Wasatch Cache National Forest
In partnership with: Utah Division of State Parks and Recreation, The Friends of the Utah Avalanche Center, Utah Department of Emergency Services and Homeland Security and Salt Lake County.

keeping you on top


Saturday, February 03, 2007 7:30 am
Good morning, this is Evelyn Lees with the Forest Service Utah Avalanche Center with your backcountry avalanche and mountain weather advisory. Today is Saturday, February 03, 2007 and its 7:30 in the morning.

Wed like to give a big thanks to Jim Shea and the Canyons for their awesome support at last nights fund raiser.


Current Conditions:

The Thursday storm produced a welcome 5 to 7 of fresh snow, and a combination of wind and particle size made the snow pleasantly thick and creamy despite its low density. Temperatures are in the single digits along the ridgelines this morning, and in the teens at mid elevations. The winds have kicked it up a notch since yesterday, and are blowing steadily from a northwesterly direction in the 15 to 25 mph range, with gusts in the 40s. Across the highest peaks, theyre blasting with 40 to 55 mph averages and gusts in the 60s, 70s and 80s. Riding conditions are much improved, especially out of the wind and on slopes with a smoother old surface, but dont let the fresh, smooth surface trick you. The same rocks, stumps and old tracks youve been dodging the past few weeks are still lurking just below the surface.


Snowpack and Avalanche Conditions:

There was a variety of avalanche activity yesterday, all relating to fresh wind drifts. There were a few small naturals and cornice cutting and slope cuts produced good results. The slides were shallow, pockety wind drifts, 8-15" deep and 20' - 60' wide. A few broke back up onto the ridgelines further than expected, and one was triggered remotely, mid slope. There was one report of a sluff gouging into old facets, on a wind sheltered slope.


Today, I expect more of the same activity. With the winds blowing at a good speed for drifting snow all night, the wind drifts will stay active and easily triggered today. The drifts will be a bit deeper, wider, denser, and more widespread today. They are definitely big enough to tug on you, and even catch you and take you for a ride in steep terrain. While you can find these drifts on a variety of aspects and mid slope, they will be most widespread on slopes having an easterly component and along the ridgelines. With the continued winds, a few more small, spontaneous soft slabs may run, so avoid travel directly below steep, wind loaded slopes. Warming and direct sun may increase the sensitivity of the new snow on steep sunny slopes this afternoon that can be handled with careful slope cuts out of wind drifted areas.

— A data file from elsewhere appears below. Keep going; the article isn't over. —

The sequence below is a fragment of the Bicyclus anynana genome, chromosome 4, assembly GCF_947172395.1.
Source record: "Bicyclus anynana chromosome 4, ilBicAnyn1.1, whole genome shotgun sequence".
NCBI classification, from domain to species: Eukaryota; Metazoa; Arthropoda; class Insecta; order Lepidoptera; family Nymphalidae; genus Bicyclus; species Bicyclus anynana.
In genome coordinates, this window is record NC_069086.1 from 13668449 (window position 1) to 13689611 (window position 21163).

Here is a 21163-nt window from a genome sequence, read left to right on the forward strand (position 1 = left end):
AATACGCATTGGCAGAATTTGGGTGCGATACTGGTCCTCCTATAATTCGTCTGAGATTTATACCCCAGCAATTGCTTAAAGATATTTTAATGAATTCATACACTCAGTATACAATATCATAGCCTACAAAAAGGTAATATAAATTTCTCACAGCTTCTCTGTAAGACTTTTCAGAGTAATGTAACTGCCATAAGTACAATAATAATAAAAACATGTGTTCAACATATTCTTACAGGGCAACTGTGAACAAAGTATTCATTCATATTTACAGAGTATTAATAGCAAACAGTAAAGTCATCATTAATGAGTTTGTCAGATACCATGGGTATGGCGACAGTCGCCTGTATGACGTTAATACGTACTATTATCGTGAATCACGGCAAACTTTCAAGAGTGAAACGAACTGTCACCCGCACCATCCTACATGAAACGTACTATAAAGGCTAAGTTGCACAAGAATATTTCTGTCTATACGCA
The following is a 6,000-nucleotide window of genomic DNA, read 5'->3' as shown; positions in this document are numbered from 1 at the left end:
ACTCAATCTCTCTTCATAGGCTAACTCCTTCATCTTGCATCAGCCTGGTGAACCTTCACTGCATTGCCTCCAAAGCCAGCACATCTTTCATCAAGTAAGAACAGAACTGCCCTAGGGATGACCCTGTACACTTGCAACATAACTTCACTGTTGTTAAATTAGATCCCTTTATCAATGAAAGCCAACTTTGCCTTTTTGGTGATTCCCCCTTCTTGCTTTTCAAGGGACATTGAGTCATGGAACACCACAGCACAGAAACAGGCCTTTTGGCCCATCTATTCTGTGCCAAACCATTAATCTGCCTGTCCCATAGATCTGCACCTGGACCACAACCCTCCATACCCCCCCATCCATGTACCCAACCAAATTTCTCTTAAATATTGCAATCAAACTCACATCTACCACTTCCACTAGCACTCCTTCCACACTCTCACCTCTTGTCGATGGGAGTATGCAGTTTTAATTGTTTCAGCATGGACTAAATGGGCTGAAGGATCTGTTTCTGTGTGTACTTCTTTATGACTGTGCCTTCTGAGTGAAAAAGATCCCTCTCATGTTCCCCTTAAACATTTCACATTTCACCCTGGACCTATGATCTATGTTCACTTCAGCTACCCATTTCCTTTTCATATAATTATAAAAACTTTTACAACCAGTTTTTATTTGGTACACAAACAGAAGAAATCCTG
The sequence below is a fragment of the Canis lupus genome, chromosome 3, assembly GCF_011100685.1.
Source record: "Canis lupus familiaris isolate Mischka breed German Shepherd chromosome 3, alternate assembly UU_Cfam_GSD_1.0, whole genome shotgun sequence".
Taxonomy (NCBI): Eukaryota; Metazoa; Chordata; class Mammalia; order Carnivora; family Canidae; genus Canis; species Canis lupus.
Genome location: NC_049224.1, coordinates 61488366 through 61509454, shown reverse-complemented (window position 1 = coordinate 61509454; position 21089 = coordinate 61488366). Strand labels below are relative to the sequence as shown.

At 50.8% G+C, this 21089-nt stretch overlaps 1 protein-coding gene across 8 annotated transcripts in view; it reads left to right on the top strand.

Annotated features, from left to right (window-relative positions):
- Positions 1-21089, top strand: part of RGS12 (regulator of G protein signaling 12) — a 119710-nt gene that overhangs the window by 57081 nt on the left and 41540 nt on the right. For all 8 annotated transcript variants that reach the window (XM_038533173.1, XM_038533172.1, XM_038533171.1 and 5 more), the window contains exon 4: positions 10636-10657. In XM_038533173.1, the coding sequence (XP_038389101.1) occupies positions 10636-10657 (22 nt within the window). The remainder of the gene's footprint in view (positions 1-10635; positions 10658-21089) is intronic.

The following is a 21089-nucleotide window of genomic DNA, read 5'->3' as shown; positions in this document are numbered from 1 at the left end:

Bottom Line for the Salt Lake, Park City, Provo and Ogden area mountains:

Today, the avalanche danger is MODERATE on any slope steeper than about 35 degrees with recent drifts of wind blown snow. These drifts may be deeper, denser and more widespread than yesterday, so approach any steep slope with caution, being very careful to identify and avoid drifts. On non-wind affected terrain and on slopes less steep than about 35 degrees, the avalanche danger is generally LOW, but watch for sluffing of the new snow on sunny slopes as the day heats up.


Mountain Weather:

High pressure is settling in for the weekend, bringing clear skies and rapidly warming temperatures. Highs today will reach the low 30s at 8,000 and upper 20s at 10,000. The northwesterly winds will stay obnoxiously strong along the highest peaks, continuing with their 40 to 55 mph averages with gusts to 80. Wind speeds will be significantly lower along most of the ridges, in the 15 to 25 mph range, with gusts in the 30s. Sundays weather will be clear and warm, with light winds.


Yesterday, the Wasatch Powderbird Guides did not fly, and they probably wont get out today due to wind, but if they do theyll be in Cardiff, Silver, Days, Mineral, Grizzly, American Fork, Snake Creek, and White Pine. With questions regarding their areas of operation call 742-2800.

On February 8th at 7:30, there will be a Teton Skiing documentary at Brewvies. Details are below, or click here for more information.


Sad news: Thursday, Ed LaChapelle, considered the grandfather of American avalanche research, died while attending the memorial service of his ex-wife and good friend, Delores LaChapelle in Silverton, Colorado. He died while skiing. Ed did most all of his pioneering avalanche research at Alta from the early 1950s until the early 1970s. He will be missed. For more information, click below.



Listen to the advisory. Try our new streaming audio or podcasts

UDOT highway avalanche control work information can be found HERE or by calling (801) 975-4838.


Our new, state wide tollfree hotline is 1-888-999-4019.
(For early morning detailed avalanche activity report hit option 8)

For a list of avalanche classes, click HERE

For our classic text advisory click HERE.

To sign up for automated e-mails of our graphical advisory click HERE

We appreciate any snowpack and avalanche observations you have, so please leave us a message at (801) 524-5304 or 1-800-662-4140, or email us at [email protected]. (Fax 801-524-6301)

The information in this advisory is from the U.S. Forest Service, which is solely responsible for its content. This advisory describes general avalanche conditions and local variations always occur.

Drew Hardesty will
update this advisory by 7:30 on Sunday morning, and thanks for calling.